Carlos Sirah is a writer and performer from the Mississippi Delta. His work encounters exile, rupture, displacement, and migration. A 2017-2018 Lambda Literary Fellow, Playwrights Center Core Apprentice, and recent Millay Colony residential fellow, Sirah has performed and developed work with a wide array of place-based, social justice and arts organizations across the country from New York to Virginia to Arkansas to California. He is a facilitator with Warrior Writers, a community of veterans who make art. Sirah received his MFA from Brown University in 2017.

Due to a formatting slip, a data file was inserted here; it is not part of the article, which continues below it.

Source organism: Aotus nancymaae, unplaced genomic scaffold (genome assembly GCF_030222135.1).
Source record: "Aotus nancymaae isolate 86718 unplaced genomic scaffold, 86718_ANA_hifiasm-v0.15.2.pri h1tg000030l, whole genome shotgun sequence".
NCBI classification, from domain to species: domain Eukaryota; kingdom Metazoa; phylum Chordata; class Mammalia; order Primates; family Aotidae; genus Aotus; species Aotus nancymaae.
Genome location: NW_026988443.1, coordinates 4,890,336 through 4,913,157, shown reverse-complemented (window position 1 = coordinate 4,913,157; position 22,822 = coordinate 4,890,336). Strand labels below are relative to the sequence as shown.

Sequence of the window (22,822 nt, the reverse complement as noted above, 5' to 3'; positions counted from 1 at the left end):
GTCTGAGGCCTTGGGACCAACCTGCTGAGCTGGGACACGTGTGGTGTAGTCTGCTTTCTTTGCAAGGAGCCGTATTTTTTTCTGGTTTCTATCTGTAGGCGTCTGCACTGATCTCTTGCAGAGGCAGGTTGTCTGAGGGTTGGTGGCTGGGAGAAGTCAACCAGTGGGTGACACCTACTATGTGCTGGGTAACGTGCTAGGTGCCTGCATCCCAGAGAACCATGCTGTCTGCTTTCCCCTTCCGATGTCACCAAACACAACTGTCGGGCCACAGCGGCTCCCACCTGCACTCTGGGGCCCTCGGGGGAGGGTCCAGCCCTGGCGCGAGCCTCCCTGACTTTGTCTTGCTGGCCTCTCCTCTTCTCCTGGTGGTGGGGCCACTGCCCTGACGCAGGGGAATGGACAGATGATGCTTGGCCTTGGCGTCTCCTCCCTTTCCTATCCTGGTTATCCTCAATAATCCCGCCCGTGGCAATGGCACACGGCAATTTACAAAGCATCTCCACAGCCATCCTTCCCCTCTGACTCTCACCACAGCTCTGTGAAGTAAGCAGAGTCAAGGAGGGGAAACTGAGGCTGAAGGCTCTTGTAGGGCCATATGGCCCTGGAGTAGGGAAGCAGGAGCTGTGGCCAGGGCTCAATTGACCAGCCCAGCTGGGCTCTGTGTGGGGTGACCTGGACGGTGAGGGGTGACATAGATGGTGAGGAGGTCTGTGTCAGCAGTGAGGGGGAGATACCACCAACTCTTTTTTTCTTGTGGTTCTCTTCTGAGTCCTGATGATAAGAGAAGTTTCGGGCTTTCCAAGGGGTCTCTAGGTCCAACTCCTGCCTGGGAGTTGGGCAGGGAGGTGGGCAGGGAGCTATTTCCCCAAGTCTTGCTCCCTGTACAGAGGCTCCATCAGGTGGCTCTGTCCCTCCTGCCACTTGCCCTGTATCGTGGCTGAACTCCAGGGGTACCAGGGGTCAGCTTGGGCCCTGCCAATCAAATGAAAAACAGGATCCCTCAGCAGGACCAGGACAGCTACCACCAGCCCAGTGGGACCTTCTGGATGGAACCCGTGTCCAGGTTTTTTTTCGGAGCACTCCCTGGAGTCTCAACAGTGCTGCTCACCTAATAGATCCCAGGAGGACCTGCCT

Mark Tardi is a writer, translator, and lecturer on faculty at the University of Łódź. He is a recipient of a 2022 NEA Fellowship in Translation and the author of three books, most recently, The Circus of Trust (Dalkey Archive, 2017). Recent work and translations have appeared in Lunch Ticket, The Scores, Denver Quarterly, The Millions, Circumference, La Piccioletta Barca, Jet Fuel Review, Berlin Quarterly, and in Italian translation, Rossocorpolingua. His translations of The Squatters’ Gift by Robert Rybicki (Dalkey Archive) and Faith in Strangers by Katarzyna Szaulińska (Toad Press/Veliz Books) were published in 2021.